Brad Bueker, Ken Kuruc and Luke Johnson
In the early 1980s, researchers had concluded that dissolved oxygen (DO) ingress into condensate/feedwater was a prime factor for carbon steel corrosion (and unarguably corrosion of copper alloys) during normal operation of utility steam generators.
So, both mechanical deaeration and chemical methods (i.e., oxygen scavenger feed) were typically utilized to reduce DO concentrations to near zero as measured at the economizer inlet of conventional fossil-fired utility boilers. Oxygen scavenger (the more correct term is reducing agent) treatment combined with ammonia or a neutralizing amine for pH control came to be known as all-volatile treatment reducing [AVT(R)]. The chemistry induces formation of the familiar gray-black magnetite (Fe3O4) layer on carbon steel surfaces.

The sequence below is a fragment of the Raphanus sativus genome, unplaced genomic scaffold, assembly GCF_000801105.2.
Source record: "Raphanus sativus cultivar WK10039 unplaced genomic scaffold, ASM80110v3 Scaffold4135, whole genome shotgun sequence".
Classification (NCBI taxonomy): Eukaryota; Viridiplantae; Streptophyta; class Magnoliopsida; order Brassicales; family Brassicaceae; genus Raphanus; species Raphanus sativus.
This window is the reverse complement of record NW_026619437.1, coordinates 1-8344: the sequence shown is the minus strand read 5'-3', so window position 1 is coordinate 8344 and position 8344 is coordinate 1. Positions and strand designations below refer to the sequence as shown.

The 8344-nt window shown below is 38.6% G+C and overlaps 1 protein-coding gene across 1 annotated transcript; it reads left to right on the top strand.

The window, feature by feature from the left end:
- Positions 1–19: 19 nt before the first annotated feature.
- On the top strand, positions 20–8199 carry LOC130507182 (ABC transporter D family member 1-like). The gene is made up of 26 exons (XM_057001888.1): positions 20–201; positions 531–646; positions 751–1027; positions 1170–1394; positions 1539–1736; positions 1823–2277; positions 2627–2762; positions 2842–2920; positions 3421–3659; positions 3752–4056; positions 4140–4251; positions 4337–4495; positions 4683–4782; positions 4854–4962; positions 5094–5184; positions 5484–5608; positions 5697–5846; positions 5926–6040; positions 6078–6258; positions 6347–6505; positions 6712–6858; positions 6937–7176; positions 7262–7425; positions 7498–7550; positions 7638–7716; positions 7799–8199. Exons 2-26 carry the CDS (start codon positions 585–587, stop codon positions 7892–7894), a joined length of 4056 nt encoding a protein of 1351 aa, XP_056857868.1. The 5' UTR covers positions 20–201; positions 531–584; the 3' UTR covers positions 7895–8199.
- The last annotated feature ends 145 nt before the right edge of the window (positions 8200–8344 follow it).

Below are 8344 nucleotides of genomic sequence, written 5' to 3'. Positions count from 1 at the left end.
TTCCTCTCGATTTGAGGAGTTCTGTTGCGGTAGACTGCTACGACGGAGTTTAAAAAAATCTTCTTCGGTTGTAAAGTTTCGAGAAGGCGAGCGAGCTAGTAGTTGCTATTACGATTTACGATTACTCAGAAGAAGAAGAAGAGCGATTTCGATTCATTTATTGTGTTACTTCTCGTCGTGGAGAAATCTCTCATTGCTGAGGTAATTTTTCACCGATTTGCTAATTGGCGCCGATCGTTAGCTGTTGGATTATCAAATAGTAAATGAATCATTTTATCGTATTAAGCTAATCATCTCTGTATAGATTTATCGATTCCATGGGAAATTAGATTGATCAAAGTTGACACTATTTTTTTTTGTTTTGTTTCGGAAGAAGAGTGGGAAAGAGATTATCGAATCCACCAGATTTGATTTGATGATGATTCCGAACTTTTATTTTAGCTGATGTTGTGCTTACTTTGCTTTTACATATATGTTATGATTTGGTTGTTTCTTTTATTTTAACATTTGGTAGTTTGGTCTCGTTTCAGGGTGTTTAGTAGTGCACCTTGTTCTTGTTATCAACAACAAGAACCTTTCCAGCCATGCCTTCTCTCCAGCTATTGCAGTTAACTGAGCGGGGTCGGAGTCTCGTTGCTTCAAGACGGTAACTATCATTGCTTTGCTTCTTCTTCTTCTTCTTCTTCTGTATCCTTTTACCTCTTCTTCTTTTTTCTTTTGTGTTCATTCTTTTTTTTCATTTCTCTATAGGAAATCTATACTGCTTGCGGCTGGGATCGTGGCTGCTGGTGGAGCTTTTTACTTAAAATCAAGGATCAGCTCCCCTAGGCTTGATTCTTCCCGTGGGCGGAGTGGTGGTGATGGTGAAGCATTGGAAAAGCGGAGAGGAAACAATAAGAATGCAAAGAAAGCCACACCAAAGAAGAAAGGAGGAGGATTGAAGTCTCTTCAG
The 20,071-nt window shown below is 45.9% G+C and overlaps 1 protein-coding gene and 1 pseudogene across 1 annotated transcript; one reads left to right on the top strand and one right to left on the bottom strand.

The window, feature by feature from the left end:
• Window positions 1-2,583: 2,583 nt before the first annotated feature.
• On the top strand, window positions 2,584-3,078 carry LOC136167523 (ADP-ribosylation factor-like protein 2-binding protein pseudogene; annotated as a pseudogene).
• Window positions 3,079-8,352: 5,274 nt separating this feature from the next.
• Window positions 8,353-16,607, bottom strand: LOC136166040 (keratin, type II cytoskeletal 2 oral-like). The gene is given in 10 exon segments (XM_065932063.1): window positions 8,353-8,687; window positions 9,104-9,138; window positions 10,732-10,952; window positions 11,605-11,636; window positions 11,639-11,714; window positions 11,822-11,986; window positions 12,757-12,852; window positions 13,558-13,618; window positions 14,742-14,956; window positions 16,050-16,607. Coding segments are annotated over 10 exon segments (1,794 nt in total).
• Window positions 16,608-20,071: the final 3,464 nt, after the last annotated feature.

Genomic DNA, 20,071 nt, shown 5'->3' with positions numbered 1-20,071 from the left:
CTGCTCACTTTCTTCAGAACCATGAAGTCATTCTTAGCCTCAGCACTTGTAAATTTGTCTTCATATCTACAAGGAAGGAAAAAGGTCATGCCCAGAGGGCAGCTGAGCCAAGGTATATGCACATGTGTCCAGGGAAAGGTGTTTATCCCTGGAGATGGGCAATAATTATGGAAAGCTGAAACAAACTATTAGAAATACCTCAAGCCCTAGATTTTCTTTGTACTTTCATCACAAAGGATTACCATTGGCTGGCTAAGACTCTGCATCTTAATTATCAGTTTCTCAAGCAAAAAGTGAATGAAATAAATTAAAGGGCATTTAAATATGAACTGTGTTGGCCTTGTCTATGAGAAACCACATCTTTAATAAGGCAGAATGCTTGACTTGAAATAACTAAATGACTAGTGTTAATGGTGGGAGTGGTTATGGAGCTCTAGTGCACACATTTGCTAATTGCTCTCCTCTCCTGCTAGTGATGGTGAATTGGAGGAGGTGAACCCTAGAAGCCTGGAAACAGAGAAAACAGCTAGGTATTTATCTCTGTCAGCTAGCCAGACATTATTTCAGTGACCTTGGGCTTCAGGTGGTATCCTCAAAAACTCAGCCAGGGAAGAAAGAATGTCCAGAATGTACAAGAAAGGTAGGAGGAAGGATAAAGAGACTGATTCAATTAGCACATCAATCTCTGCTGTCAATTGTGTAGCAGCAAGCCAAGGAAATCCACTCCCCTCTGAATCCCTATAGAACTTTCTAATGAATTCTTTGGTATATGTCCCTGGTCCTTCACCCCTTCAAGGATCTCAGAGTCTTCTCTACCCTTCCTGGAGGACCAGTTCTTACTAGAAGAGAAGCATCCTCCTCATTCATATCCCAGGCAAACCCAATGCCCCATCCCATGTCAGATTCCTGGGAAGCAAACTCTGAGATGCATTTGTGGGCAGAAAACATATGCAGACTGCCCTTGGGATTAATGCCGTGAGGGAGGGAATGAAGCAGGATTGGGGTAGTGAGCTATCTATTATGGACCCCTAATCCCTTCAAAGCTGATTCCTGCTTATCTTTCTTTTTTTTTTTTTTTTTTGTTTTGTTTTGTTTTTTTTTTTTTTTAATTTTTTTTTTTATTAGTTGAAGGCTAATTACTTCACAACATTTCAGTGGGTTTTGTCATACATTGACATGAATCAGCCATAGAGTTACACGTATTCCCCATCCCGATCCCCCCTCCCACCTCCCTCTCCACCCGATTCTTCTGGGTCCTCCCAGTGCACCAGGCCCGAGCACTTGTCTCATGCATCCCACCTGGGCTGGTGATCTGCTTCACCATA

In 1986, the foundations of this chemistry received a severe jolt.
“On December 9 of that year, an elbow in the condensate system ruptured at the Surry Nuclear Power Station (Virginia),” according to a 2005 report from the Electric Power Research Institute (EPRI). “The failure caused four fatalities and tens of millions of dollars in repair costs and lost revenues.”